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The Guardian - AU

For the 2022 election, we took the temperature of Australia’s marginal seats. Here’s what we learned

Election posters in Melbourne
‘Reporting this 2022 federal election series told us many Australians are deeply irritated with Scott Morrison. Some of this voter blowback is visceral.’ Photograph: Ellen Smith/The Guardian

It’s been a marathon campaign but the finish line is in sight. Unless Saturday night’s result is too close to call, Australians will know in a few days whether Scott Morrison is returning for three more years or whether Anthony Albanese will be the country’s next prime minister.

Over the past couple of months Guardian Australia reporters have fanned out in marginal seats across the country to try to capture the mood and dynamics of the 2022 election from the ground up. The result of this exercise has been the illuminating Anywhere But Canberra series.

Before sharing what we’ve learned, let’s set the scene. Australia has some parallels with the United States. Our political sensibilities are shaped by geography. Australians are more conservative in the resource-rich states in the north and the west, and more progressive and post-material in the south. Voter priorities in inner-city seats can be different to those in the regions and outer suburbs.

A realignment has been playing out over several election cycles as voters rust off from the major parties and seek representation outside the Coalition and Labor. According to the Australian National University’s Australian election survey, which has assessed electoral trends since 1987, partisanship for the two major political parties reached its lowest level on record during the 2019 election. The proportion of Australian voters who no longer align with a political party reached a record high of 21%.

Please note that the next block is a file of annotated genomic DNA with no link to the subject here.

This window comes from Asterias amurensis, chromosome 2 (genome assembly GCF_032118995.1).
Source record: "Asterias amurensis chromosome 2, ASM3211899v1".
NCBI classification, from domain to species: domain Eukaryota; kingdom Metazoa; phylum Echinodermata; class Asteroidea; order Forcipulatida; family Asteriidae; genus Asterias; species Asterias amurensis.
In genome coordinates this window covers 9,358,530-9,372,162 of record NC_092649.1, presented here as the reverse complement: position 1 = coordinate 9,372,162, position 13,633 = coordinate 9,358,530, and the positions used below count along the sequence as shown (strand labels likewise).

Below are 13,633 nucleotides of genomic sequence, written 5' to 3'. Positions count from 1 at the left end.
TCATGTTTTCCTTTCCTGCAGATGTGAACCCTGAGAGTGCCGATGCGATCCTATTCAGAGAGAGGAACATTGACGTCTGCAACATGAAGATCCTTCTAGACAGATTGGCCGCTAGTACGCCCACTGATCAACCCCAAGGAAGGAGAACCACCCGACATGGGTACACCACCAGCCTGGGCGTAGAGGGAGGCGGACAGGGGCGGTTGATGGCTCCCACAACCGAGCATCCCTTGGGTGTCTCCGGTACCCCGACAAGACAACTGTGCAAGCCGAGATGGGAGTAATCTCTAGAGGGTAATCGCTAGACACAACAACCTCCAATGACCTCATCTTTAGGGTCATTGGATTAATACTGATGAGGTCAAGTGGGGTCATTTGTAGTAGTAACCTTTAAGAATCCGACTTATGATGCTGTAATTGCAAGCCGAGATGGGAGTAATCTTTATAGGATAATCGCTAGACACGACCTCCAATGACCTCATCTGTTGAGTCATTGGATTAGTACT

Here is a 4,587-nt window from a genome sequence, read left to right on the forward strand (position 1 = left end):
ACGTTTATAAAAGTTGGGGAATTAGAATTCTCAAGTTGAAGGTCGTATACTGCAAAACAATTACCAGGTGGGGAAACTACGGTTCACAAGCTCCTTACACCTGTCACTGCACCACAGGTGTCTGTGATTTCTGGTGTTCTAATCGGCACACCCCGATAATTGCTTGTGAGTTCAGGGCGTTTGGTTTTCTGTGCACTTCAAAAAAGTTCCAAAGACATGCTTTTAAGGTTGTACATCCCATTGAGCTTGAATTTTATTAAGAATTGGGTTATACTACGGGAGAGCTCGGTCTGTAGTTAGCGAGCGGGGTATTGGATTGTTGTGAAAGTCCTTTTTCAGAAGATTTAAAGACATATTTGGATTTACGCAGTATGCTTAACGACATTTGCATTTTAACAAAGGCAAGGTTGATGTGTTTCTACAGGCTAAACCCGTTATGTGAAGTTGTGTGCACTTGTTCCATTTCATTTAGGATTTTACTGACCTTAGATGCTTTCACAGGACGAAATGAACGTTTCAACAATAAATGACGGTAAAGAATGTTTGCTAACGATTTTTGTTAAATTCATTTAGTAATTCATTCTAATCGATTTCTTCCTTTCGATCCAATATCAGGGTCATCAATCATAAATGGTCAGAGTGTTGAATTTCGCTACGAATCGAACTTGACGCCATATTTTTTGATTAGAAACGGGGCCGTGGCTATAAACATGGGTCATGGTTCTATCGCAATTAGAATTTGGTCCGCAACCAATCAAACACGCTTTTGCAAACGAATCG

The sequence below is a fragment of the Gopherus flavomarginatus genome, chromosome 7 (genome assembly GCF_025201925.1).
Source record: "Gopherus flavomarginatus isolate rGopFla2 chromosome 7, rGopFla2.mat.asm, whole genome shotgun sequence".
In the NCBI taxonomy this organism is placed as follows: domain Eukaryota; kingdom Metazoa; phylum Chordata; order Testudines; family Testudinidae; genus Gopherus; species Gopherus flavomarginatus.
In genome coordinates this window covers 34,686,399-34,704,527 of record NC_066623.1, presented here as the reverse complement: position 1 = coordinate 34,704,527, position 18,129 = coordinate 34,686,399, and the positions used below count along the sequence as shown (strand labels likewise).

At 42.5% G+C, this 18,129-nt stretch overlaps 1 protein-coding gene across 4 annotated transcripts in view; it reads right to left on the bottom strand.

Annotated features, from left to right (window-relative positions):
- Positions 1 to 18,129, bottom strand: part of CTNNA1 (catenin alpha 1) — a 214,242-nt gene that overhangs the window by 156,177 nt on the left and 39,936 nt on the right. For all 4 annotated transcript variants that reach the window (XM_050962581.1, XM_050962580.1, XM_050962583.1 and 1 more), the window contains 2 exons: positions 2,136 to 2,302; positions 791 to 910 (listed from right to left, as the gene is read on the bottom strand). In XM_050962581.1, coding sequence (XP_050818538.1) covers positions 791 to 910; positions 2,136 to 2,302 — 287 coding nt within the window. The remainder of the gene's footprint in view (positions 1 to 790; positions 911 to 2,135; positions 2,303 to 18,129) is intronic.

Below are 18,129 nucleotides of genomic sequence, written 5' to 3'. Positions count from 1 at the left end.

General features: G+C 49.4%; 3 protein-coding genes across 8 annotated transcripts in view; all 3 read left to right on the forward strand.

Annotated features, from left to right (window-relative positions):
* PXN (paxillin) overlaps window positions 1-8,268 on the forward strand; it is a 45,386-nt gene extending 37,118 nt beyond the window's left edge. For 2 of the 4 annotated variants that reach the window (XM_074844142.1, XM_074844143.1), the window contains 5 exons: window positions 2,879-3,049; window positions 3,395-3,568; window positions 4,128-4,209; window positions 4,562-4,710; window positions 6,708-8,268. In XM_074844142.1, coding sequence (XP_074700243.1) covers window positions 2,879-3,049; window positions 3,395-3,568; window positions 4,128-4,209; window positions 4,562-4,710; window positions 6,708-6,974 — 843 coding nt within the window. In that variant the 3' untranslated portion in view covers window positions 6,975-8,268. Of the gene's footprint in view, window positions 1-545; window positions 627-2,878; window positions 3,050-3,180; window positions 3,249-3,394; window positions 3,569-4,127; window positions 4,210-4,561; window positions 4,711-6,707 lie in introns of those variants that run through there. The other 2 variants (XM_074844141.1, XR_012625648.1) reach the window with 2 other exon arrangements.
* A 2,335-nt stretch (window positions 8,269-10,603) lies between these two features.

In 2022 the focal point of that long-term electoral realignment has been the rise of teal independents in city contests. There has also been significant discussion during this election about whether or not Morrison is executing a version of Boris Johnson’s “red wall” strategy – parting company with centre-right progressives in the city and flipping Labor territory in the regions and outer suburbs.

While we are less partisan, it feels as though polarisation has increased. The constant culture warring in Canberra sometimes creates the impression that polarisation is now so entrenched that Australians in different parts of the country have irreconcilable interests.

But the striking thing about our swing through marginal seats in 2022 is how consistent voter sentiment was in every part of the country. The message from voters was similar everywhere we went, from the suburbs of Perth, to Tasmania’s north-west, to regional Queensland.

Reporting this series told us many Australians are deeply irritated with Morrison. Some of this voter blowback is visceral. Patience Stewart, whom I met in Launceston in the ultra-marginal seat of Bass, said the prime minister needed to be “buried” in this contest. “I have no time for him,” she said. “He’s reactive, there’s no forward thinking, I find him very difficult to watch now. I turn the television off when he’s on because I don’t have any faith in what he says.”

But many voters remain on the fence about Albanese, mainly because they don’t have a clear sense of who he is. In the Sydney seat of Reid, reporter Michael McGowan met Shelley Tan, a nurse. Tan said she’ll vote Labor because workers need a pay rise. But this is a passive decision rather than an active one. “[Albanese] is not the greatest but I’ve got no other choice, do I? I don’t want to vote for Scott Morrison.”

In Boothby in suburban Adelaide, Sarah Martin met 73-year-old retired teacher Helen Martin. Martin voted for Morrison in the miracle election of 2019 but she’s not sure she can back him on Saturday. But she’s not in Albanese’s column yet either. “They both have as much personality as earthworms,” she said. “Neither comes across as being able to make hard decisions [and] they are basing their election campaigns on dirty politics and populist voting.”